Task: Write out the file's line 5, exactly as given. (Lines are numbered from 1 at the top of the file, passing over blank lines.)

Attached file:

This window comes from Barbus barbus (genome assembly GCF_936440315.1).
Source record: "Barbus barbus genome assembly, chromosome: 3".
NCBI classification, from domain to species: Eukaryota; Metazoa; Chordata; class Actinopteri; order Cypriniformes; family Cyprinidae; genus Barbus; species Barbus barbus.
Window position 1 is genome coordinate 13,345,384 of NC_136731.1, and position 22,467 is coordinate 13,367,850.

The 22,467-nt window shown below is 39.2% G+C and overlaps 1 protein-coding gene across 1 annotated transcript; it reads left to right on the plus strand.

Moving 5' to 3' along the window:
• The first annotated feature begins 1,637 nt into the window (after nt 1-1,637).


The 22,467-nt window shown below is 39.2% G+C and overlaps 1 protein-coding gene across 1 annotated transcript; it reads left to right on the plus strand.